Coast Salish Indians are carving out a special place on their native land and getting a big financial boost from the hometown band, Pearl Jam.
A towering welcome home pole will soon rise in the city named for a legendary Duwamish Tribal Chief.
The welcome home pole will stand outside the Chief Seattle Club in Pioneer Square.
It will be designed to greet the residents of the city’s first affordable housing project solely for American Indian/Alaska native people who are homeless.
With these hands, a razor sharp carving knife and a giant piece of wood, Andrea Wilbur-Sigo will fashion a Coast Salish welcome pole. It will be the first of its kind to stand anywhere in the Emerald City.
“We’re able to tell our story,” said Wilbur-Sigo. “I can represent our tribal people right here where I was born. I was born in Seattle at the University of Washington.
Wilbur-Sigo lives and carves in Shelton, an enrolled member of the Squaxin Island Tribe.
She fought to find her place in the traditionally male world of Native carvers.
“I wouldn’t take no for an answer,” she said. “I mean come from a long line of really stubborn women. I didn’t care. I was doing exactly what I was created to do.”
Still it has taken years, she says, to be recognized in this way.
“We weren’t given the opportunities to be able to do big public, public pieces,” she said.
But she was commissioned to create a welcome pole that stands outside a retirement home in Lacey.
Now she has been selected to use her incredible talent to carve a very public piece some 81 miles from home to welcome home those without one.
“15% of our homeless is Native American people,” says Colleen Echohawk. She is executive director of the Chief Seattle Club in Pioneer Square, where soon will rise an 80-unit housing complex for American Indian and Alaska Native people.
“They have been experiencing homelessness on Coast Salish territory, Coast Salish land, for much too long,” said Echohawk.
The complex will be called “al-al,” the Lushootseed word for “home.”
They decided they wanted, they needed a way to welcome its residents home with something monumental and indigenous to this land.
“We specifically asked for Coast Salish artists,” says Echohawk. “We said we want to work with the Coast Salish community.”
They settled on Wilbur-Sigo from among five carvers. Echohawk was asked how she rose to the top.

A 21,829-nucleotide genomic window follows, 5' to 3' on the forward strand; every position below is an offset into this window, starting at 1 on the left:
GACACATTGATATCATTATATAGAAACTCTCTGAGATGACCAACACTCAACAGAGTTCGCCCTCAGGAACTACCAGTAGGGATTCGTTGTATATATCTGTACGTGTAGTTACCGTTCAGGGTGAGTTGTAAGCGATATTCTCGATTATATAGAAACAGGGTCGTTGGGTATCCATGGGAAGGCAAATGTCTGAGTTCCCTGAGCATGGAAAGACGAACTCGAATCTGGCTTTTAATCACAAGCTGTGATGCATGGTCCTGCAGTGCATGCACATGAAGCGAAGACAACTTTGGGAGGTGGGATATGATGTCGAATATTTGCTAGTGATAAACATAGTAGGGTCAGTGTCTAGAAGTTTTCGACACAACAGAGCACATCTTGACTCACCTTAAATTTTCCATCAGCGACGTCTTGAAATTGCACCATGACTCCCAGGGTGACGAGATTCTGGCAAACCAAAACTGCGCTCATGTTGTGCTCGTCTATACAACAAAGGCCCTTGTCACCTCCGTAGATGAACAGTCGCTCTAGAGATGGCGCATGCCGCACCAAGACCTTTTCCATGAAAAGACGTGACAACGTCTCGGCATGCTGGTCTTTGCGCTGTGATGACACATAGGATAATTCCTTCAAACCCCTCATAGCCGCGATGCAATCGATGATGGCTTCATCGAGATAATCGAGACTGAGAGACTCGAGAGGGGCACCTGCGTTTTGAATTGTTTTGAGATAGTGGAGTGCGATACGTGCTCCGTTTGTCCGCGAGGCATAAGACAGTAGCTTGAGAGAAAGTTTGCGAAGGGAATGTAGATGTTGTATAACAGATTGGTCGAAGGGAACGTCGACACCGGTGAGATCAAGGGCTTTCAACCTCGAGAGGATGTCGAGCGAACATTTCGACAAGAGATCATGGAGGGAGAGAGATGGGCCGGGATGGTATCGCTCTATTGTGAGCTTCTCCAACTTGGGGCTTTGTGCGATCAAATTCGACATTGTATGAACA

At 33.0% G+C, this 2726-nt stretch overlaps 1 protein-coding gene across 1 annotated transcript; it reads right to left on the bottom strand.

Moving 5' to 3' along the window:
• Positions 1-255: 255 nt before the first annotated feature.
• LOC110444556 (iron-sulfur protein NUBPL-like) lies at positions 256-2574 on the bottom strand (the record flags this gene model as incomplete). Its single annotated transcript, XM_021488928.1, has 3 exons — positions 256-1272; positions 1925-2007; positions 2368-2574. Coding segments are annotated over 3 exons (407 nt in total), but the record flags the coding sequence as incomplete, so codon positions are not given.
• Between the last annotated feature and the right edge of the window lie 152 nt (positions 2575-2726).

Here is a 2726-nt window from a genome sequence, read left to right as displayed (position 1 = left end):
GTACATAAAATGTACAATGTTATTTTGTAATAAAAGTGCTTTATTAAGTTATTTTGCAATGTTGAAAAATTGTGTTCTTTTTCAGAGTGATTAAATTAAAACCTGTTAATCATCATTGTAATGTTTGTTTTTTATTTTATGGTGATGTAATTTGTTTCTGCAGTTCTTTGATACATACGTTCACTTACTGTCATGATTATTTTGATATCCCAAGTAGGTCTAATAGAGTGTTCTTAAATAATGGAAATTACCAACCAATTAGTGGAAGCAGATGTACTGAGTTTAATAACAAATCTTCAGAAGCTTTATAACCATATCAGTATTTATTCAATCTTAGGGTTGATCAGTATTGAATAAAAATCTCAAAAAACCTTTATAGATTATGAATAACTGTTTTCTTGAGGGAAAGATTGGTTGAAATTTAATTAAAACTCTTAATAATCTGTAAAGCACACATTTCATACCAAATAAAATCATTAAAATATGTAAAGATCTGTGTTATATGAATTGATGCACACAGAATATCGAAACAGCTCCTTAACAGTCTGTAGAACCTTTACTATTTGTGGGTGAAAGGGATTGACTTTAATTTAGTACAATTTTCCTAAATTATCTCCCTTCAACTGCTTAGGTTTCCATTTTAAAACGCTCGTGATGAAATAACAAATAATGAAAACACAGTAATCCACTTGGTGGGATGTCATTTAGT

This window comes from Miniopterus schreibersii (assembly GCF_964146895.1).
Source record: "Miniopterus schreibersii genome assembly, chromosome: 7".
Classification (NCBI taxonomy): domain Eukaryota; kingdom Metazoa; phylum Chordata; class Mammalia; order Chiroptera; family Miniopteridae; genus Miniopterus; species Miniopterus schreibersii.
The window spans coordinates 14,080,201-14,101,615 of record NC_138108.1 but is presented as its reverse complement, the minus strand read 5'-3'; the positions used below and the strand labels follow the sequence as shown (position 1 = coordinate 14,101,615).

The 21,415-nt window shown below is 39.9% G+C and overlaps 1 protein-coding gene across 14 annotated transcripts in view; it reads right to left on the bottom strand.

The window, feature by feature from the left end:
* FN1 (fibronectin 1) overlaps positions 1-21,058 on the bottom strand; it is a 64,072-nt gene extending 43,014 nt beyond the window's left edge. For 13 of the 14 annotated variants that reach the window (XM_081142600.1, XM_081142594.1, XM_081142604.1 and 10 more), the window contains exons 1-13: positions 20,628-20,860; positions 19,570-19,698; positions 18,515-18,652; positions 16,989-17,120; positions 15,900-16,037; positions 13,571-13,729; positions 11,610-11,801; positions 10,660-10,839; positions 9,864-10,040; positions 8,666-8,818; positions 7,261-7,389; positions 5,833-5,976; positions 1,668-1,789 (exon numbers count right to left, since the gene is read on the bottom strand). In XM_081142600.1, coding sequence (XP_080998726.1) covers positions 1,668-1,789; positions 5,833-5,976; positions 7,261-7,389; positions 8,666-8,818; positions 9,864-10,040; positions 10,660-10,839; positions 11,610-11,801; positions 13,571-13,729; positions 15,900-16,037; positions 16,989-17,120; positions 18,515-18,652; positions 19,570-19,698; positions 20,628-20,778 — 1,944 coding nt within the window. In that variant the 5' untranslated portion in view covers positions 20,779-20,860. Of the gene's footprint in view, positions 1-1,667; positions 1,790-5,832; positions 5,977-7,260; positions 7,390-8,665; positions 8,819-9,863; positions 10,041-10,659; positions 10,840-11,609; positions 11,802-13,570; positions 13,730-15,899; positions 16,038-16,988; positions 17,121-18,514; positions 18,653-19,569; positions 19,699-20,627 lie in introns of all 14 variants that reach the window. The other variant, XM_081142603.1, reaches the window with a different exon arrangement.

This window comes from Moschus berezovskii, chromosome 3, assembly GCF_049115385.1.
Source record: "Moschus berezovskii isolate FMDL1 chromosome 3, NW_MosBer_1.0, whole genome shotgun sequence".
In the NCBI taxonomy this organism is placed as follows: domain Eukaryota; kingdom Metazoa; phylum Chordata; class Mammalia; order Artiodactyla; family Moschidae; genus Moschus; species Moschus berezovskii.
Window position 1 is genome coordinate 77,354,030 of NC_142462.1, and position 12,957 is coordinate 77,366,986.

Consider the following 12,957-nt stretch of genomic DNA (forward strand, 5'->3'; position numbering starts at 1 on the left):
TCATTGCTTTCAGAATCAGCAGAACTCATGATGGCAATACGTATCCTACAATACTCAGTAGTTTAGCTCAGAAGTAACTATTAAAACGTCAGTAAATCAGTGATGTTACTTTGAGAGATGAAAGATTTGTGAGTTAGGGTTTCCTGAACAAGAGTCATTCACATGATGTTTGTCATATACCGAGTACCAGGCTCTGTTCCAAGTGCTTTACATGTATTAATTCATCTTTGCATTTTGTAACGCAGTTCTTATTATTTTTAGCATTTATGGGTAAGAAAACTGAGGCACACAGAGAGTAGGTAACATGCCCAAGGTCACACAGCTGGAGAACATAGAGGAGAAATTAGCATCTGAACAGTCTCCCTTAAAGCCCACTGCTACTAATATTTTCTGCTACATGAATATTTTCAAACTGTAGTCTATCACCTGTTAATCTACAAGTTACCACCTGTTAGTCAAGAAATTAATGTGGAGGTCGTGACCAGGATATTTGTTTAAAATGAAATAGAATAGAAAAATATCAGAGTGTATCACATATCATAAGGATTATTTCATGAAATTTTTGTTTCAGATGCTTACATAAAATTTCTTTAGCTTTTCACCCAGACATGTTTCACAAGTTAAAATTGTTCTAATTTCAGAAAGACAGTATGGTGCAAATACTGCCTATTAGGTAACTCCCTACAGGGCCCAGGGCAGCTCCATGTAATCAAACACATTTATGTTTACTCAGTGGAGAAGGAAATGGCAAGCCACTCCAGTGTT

“You know we asked questions when we did the interviews,” replied Echohawk. “We said ‘what is your idea of home? What does home mean to you?’ And she’s a mother and a grandmother. And she spoke so eloquently about what home means to her. She also spoke so clearly about her connection to this area.”
Pearl Jam agreed to donate seed money through its Vitalogy Foundation.
“Like thank you Stone and Mike who really like pushed us forward,” said Echohawk. “We’re just so grateful for the whole band.”
It can be difficult to imagine just how long a 25-foot log is. But the one Wilbur-Sigo says she will be carving is so long they are planning to attach what she calls a ‘pole building’ to her home garage just to accommodate it.
For her, the project represents a straight line from her ancestors to those yet to come.
“I take the roots that were left for me and I’m adding to them for them to add to one day,” she said.
And she will help send a message to a traumatized people, still living with the heartache of being forced from their own land.
“We are saying to our community, we see you as a native person,” said Echohawk. “And we want to invite you to be a part of this new community, this new home where your culture, your life, your art is celebrated and lifted up so we lift up this whole city. Because what’s good for the Native community is good for everyone.”
A good that will soon loom large for all to see.
The new housing complex is expected to be completed by October of next year.
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